In the pharmaceutical industry, polymorphism control of an active pharmaceutical ingredient (API) is critical since polymorphs have different chemical and physical stability, solubility, morphology, and hygroscopicity. During the manufacturing process, it is often required to convert a less stable form to a more stable form.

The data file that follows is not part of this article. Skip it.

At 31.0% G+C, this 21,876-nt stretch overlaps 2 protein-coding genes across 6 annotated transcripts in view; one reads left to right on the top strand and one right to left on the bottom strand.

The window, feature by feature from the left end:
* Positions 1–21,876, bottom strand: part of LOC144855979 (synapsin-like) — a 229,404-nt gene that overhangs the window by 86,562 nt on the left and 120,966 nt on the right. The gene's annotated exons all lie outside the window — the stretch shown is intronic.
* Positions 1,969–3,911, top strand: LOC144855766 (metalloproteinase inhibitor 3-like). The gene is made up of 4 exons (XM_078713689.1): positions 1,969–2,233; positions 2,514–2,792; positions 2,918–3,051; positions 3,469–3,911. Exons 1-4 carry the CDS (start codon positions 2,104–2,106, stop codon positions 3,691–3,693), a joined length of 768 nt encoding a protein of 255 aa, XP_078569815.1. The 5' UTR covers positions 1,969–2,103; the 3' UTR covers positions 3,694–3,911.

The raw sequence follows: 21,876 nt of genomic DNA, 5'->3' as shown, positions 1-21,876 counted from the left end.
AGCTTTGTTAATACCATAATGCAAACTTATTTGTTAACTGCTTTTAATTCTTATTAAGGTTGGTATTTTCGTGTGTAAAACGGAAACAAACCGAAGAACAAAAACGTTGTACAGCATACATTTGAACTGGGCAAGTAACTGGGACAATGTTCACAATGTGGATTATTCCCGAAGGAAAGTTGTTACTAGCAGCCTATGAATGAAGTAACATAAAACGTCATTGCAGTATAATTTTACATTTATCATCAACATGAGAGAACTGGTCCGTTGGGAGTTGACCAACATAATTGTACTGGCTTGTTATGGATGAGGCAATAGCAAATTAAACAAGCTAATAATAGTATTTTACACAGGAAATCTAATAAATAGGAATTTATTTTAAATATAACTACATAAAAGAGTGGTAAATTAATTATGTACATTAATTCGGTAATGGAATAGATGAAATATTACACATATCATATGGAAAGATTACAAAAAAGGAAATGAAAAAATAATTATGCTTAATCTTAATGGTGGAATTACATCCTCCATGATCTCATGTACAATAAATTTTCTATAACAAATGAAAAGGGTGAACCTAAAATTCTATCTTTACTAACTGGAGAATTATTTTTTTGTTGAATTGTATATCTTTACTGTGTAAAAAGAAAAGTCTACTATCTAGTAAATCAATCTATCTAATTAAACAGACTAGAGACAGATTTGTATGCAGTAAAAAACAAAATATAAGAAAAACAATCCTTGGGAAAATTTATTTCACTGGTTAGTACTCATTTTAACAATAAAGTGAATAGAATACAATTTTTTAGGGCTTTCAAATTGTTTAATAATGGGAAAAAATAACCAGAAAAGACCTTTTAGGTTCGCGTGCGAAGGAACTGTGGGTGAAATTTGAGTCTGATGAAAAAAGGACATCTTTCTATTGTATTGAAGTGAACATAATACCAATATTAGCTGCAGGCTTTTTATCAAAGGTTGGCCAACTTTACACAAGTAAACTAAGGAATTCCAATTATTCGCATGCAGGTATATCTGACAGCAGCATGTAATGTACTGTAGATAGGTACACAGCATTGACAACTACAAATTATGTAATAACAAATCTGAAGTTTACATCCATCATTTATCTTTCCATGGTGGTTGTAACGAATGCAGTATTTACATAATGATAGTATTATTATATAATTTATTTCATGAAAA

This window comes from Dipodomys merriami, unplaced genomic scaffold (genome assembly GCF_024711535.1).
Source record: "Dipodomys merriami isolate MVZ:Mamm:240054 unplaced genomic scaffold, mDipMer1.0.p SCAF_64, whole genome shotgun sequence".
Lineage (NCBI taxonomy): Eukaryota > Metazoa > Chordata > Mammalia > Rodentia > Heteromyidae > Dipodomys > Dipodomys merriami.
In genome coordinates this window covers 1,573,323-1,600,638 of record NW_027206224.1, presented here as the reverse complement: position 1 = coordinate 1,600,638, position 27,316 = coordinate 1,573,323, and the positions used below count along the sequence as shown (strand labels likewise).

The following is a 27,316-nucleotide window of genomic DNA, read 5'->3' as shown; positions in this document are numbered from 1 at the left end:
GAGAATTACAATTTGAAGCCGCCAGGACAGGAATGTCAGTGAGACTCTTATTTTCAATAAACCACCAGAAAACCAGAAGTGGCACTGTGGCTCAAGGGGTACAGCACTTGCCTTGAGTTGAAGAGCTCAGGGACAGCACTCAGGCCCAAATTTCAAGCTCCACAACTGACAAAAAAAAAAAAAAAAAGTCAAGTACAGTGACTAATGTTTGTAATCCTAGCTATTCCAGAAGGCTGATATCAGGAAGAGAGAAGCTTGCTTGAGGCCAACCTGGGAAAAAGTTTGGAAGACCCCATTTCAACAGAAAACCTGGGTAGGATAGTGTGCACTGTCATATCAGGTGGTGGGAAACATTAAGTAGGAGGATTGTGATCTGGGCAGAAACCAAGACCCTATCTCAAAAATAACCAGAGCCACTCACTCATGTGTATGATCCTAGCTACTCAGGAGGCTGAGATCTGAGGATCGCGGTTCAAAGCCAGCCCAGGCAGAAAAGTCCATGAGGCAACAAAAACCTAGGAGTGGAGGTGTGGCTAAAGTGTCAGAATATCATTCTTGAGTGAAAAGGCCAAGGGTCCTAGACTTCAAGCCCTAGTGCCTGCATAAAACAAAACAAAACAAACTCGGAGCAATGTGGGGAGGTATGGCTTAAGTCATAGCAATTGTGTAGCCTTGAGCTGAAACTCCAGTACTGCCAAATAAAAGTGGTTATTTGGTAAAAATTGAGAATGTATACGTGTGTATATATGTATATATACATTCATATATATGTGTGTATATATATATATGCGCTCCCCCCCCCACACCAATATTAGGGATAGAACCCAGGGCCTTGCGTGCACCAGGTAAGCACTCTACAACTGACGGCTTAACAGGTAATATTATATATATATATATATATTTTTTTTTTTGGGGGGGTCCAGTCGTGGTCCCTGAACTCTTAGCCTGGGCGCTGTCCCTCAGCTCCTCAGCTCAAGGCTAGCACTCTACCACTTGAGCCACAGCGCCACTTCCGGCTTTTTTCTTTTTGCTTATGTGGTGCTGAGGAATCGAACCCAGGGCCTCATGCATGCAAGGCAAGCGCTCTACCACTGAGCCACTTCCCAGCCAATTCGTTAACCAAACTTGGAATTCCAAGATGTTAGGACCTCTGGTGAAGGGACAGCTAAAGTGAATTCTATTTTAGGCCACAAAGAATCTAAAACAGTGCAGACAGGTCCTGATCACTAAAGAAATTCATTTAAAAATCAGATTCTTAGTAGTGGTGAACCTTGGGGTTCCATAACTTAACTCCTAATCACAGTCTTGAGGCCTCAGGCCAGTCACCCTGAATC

This work describes the development of a polymorph transformation process to convert a monohydrate (A) to a neat form (B) of an API (X). Discussions will be focused on three aspect: (1) strategy for solvent selection, which was driven by thermodynamic boundary and practical considerations; (2) kinetics for the form transformation, in particular, its dependence on temperature and solvent composition; (3) Effect of solvent composition and temperature on particle size and morphology. In this work, an integrated crystallizer equipped with Lasentec, Raman, and temperature probes was used to allow real -time monitoring of the crystal size and form, which offers great advantage of quantitative characterization of the polymorph transformation process.
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